Lightly worker is usually run on dedicated hardware or in the cloud on a compute instance which is specifically spun up to run Lightly Worker standalone. Our recommendations on the hardware requirements of this compute instance are based on three criteria:
speed: The worker should process your dataset as quickly a possible.
cost-effectiveness: The compute instance should be economical.
stability: The worker should not crash because it runs out of memory.
Depending on your dataset size, we recommend the following machine:
Up to 100.000 images or video frames: Use the AWS EC2 instance g4dn.xlarge or similar with 4 vCPUs, 16GB of system memory, one T4 GPU
Up to 1 Million images or video frames: Use the AWS EC2 instance g4dn.2xlarge or similar with 8 vCPUs, 32GB of system memory, one T4 GPU
More than 1 Million images or video frames: Use the AWS EC2 instance g4dn.4xlarge or similar with 16 vCPUs, 64GB of system memory, one T4 GPU
You can compute the number of frames of your videos with their length and fps. E.g. 100 videos with 600s length each and 30 fps have 100 * 600 * 30 = 1.8 Mio frames.
If you want to train an embedding model for many epochs or want to further increase computing speed, we recommend to switch to a V100 or A10 GPU or better.
If you stream the data from a cloud bucket using the datasource feature, make sure that the cloud bucket is in the same region as the compute machine. Using the same region is very important, see also Network traffic. If you are using the old workflow of reading from a local disk instead, use a SSD. However, we recommend the workflow to stream from a cloud bucket.
Keep the configuration option lightly.loader.num_workers at the default (-1), which will set it to the number of vCPUs on your machine.
Finding the compute speed bottleneck
Usually, the compute speed is limited by one of three potential bottlenecks. Different steps of the Lightly worker use these resources to a different extent. Thus the bottleneck changes throughout the run. The bottlenecks are:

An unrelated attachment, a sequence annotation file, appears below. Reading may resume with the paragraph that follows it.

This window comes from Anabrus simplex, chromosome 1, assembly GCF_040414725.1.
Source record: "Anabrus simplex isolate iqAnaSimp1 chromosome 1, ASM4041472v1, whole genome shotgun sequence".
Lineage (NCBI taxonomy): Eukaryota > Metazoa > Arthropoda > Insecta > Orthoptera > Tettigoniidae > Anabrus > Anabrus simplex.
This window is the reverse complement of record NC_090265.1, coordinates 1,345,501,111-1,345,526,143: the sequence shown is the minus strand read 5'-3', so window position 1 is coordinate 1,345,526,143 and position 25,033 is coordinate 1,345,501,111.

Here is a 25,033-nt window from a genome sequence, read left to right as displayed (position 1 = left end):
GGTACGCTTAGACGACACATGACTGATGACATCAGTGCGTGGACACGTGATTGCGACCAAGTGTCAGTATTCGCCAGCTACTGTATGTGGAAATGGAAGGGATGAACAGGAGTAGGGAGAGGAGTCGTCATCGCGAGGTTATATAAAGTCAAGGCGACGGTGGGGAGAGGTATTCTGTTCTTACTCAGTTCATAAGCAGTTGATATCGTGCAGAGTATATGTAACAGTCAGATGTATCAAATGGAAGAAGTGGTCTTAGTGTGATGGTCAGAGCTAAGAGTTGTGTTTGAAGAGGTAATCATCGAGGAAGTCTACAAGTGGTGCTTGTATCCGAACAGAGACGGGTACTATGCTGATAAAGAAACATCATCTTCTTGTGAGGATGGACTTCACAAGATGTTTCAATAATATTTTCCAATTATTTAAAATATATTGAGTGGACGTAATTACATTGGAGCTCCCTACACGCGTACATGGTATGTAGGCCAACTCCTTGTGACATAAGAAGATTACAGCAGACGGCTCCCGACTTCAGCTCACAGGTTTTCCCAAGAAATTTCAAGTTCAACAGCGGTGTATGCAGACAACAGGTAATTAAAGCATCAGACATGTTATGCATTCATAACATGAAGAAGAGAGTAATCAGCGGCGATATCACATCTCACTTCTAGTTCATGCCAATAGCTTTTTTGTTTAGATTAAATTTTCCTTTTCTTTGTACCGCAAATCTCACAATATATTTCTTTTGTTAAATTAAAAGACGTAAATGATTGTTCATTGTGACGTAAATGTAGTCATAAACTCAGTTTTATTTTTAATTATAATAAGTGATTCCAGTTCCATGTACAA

data read speed: I/O
The GPU is used during three steps:
training an embedding model (optional step)
pretagging your dataset (optional step)
embedding your dataset
The I/O and CPUs are used during the previous 3 steps and also used during the other steps that may take longer:
initializing the dataset
corruptness check (optional step)
dataset dumping & upload (optional step)
Before changing the hardware configuration of your compute instance, we recommend to first determine the bottleneck by monitoring it:
You can find out the current disk usage of your machine using the terminal command iotop.
If you use a datasource, see the current ethernet usage using the terminal command ifstat.
You can find out the current CPU and RAM usage of your machine using the terminal commands top or htop.
You can find out the current GPU usage (both compute and VRAM) using the terminal command watch nvidia-smi.
Note that you might need to install these commands using your package manager.
Additional to using these tools, you can also compare the relative duration of the different steps to see the bottleneck. E.g. if the embedding step takes much longer than the corruptness check, then the GPU is the bottleneck. Otherwise, it is the I/O or CPU.
Updating the machine
When updating the machine, we recommend updating the resource that causes the bottleneck. After that, the bottleneck might have changed.
If there is not one obvious bottleneck, we recommend to scale up I/O, CPUs and GPU together.
To prevent the worker running out of system memory or GPU memory, we recommend about 4GB of RAM and 2GB ov VRAM for each vCPU.